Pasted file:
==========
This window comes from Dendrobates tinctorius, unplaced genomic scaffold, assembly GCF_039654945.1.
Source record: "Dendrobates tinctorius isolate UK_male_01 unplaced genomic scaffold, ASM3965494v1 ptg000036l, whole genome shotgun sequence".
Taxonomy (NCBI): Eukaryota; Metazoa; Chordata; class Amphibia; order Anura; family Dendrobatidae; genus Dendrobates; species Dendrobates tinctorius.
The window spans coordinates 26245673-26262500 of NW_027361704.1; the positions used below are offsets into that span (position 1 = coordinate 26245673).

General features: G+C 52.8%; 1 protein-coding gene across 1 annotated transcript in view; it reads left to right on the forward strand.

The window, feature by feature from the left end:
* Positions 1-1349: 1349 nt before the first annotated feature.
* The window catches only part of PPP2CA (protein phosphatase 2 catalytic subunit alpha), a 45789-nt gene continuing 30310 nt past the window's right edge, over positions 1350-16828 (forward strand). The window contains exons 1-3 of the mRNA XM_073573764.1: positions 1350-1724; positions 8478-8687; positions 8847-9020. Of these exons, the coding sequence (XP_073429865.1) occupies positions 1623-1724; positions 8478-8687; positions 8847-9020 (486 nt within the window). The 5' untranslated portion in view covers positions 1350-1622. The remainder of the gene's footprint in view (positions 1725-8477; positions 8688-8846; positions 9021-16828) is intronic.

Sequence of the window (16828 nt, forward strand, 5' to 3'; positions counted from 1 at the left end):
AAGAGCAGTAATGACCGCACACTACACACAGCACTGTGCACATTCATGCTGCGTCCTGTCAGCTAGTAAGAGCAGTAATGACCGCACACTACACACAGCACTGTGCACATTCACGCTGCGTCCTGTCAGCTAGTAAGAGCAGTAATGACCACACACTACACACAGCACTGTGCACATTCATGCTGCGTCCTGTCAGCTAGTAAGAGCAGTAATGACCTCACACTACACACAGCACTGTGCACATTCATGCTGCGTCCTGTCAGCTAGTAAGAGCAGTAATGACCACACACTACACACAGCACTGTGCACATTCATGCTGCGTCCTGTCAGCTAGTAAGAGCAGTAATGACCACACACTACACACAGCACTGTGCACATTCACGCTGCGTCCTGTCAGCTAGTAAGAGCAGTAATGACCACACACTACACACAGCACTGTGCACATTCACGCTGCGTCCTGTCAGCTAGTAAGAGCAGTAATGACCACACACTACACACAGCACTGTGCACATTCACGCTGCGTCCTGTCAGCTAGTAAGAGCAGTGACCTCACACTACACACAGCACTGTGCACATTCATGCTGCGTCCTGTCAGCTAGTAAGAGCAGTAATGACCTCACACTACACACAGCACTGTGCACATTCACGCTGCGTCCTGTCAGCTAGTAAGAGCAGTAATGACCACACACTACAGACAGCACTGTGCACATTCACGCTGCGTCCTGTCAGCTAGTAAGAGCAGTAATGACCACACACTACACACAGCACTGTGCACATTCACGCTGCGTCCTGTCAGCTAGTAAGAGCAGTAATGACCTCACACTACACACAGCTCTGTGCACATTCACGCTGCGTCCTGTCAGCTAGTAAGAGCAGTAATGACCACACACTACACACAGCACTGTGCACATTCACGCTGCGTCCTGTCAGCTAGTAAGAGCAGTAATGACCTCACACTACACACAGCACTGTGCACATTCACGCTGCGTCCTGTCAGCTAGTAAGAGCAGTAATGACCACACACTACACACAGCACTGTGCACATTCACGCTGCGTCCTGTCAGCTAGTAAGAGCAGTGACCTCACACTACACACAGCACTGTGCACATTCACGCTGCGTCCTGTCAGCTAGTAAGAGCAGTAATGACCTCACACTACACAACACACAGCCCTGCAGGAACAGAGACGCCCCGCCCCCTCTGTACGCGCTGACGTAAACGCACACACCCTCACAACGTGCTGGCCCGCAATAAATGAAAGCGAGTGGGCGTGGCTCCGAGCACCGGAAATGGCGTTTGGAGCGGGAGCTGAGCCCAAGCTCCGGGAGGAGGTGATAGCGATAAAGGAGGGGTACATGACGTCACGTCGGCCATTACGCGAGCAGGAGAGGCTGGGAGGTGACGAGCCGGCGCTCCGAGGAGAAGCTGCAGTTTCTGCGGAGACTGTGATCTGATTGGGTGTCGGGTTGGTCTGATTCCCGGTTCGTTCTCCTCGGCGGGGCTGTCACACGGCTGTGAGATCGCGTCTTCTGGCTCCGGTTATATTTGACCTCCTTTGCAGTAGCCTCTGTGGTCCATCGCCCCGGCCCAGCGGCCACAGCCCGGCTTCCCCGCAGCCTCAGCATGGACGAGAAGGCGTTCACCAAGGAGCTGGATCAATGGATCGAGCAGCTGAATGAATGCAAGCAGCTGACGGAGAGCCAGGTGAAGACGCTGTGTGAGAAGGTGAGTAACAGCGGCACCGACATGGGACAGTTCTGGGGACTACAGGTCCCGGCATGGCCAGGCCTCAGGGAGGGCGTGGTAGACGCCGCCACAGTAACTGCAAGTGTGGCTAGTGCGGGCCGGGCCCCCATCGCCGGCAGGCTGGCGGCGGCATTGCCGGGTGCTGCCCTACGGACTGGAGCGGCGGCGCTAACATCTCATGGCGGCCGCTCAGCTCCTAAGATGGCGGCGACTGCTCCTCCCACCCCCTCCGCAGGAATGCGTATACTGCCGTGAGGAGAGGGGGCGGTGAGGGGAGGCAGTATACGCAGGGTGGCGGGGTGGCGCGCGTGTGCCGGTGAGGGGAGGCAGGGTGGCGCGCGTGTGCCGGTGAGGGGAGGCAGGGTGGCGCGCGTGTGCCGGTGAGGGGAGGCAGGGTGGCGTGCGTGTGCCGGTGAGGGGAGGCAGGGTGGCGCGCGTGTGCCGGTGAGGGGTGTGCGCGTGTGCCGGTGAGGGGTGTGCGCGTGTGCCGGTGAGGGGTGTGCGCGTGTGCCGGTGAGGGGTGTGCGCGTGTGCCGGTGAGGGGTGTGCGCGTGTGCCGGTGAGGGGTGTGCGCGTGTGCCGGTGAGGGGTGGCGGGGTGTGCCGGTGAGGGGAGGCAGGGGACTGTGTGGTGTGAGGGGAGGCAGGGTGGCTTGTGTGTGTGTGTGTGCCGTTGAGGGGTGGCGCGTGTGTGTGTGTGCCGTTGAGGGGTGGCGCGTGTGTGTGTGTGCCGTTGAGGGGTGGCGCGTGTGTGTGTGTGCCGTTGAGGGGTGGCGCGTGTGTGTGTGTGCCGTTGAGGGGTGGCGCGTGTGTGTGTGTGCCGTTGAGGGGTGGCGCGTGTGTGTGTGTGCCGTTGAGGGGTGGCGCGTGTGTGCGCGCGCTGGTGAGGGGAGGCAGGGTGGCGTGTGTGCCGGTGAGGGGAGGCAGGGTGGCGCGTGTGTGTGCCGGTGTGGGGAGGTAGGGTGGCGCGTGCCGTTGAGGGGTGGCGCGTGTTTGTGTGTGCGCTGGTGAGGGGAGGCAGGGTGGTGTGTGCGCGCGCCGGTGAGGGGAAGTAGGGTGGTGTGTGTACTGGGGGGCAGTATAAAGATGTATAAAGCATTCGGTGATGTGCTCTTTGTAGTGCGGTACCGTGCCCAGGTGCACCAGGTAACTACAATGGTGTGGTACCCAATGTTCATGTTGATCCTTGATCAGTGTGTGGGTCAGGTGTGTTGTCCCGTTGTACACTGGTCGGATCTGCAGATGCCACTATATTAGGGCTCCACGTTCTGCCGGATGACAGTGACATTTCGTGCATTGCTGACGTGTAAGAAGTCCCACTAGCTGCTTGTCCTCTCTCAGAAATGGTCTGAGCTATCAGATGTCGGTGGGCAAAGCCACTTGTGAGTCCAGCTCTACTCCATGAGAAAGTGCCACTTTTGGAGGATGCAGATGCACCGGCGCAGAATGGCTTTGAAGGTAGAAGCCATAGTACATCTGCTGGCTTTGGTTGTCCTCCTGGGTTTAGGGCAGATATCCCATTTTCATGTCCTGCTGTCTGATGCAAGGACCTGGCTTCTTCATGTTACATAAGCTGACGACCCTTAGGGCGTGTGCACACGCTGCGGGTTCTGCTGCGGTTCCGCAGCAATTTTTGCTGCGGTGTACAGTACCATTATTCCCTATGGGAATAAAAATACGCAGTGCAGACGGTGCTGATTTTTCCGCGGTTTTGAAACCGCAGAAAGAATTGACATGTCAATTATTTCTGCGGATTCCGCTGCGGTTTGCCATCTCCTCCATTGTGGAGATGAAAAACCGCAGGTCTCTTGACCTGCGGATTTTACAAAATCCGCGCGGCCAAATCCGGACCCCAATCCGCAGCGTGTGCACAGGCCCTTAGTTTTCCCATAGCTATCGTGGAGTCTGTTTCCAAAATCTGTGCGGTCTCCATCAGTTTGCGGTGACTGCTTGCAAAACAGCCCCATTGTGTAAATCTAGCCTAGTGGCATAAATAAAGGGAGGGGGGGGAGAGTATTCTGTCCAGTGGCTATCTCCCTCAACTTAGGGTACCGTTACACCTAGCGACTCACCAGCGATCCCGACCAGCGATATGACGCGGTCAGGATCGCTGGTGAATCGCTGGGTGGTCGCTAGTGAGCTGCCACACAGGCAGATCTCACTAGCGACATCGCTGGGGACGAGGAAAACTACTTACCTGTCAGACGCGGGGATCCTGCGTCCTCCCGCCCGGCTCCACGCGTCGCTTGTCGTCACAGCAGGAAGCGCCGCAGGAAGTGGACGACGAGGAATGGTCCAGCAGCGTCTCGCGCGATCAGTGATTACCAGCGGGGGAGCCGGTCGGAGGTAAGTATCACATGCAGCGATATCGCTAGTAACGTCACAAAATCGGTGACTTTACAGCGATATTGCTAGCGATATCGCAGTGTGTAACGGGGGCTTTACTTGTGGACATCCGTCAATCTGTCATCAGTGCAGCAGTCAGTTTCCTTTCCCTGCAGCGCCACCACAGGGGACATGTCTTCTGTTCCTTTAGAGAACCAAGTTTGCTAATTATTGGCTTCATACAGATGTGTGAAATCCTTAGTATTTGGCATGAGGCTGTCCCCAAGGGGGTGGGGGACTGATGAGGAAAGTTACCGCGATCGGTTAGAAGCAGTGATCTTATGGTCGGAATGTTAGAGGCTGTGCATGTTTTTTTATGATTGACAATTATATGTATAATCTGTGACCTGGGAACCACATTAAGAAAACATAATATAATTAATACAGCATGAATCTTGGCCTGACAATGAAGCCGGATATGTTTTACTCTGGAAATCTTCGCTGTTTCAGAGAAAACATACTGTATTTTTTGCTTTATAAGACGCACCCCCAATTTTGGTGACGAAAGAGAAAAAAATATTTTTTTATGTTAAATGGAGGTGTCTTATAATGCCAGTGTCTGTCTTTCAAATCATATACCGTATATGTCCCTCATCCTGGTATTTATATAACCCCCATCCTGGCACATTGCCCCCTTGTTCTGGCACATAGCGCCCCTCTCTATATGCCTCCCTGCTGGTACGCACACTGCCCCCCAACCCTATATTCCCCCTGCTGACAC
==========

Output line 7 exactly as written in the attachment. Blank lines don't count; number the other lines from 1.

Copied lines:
* Positions 1-1349: 1349 nt before the first annotated feature.